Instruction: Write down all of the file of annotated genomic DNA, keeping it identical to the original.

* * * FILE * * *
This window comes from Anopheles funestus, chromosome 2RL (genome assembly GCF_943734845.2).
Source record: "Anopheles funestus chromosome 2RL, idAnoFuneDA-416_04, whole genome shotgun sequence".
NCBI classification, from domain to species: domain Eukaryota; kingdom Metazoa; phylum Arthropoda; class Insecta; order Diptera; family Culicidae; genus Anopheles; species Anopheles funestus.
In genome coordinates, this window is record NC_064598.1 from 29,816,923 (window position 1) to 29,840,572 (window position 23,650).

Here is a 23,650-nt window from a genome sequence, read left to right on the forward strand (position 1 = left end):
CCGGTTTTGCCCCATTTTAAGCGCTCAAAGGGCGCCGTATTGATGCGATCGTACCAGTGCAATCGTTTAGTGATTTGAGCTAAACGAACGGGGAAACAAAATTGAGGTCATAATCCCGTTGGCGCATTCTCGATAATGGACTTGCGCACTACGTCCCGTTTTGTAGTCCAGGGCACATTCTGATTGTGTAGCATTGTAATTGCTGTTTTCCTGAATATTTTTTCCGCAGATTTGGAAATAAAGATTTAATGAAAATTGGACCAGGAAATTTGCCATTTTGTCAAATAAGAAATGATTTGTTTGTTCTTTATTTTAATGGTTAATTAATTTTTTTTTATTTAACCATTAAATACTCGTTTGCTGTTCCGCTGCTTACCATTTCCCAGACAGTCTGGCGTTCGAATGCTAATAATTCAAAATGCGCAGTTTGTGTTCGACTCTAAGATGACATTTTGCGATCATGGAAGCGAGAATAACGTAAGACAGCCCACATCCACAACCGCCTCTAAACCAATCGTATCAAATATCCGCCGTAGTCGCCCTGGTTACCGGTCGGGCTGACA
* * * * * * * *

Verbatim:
This window comes from Anopheles funestus, chromosome 2RL (genome assembly GCF_943734845.2).
Source record: "Anopheles funestus chromosome 2RL, idAnoFuneDA-416_04, whole genome shotgun sequence".
NCBI classification, from domain to species: domain Eukaryota; kingdom Metazoa; phylum Arthropoda; class Insecta; order Diptera; family Culicidae; genus Anopheles; species Anopheles funestus.
In genome coordinates, this window is record NC_064598.1 from 29,816,923 (window position 1) to 29,840,572 (window position 23,650).

Here is a 23,650-nt window from a genome sequence, read left to right on the forward strand (position 1 = left end):
CCGGTTTTGCCCCATTTTAAGCGCTCAAAGGGCGCCGTATTGATGCGATCGTACCAGTGCAATCGTTTAGTGATTTGAGCTAAACGAACGGGGAAACAAAATTGAGGTCATAATCCCGTTGGCGCATTCTCGATAATGGACTTGCGCACTACGTCCCGTTTTGTAGTCCAGGGCACATTCTGATTGTGTAGCATTGTAATTGCTGTTTTCCTGAATATTTTTTCCGCAGATTTGGAAATAAAGATTTAATGAAAATTGGACCAGGAAATTTGCCATTTTGTCAAATAAGAAATGATTTGTTTGTTCTTTATTTTAATGGTTAATTAATTTTTTTTTATTTAACCATTAAATACTCGTTTGCTGTTCCGCTGCTTACCATTTCCCAGACAGTCTGGCGTTCGAATGCTAATAATTCAAAATGCGCAGTTTGTGTTCGACTCTAAGATGACATTTTGCGATCATGGAAGCGAGAATAACGTAAGACAGCCCACATCCACAACCGCCTCTAAACCAATCGTATCAAATATCCGCCGTAGTCGCCCTGGTTACCGGTCGGGCTGACA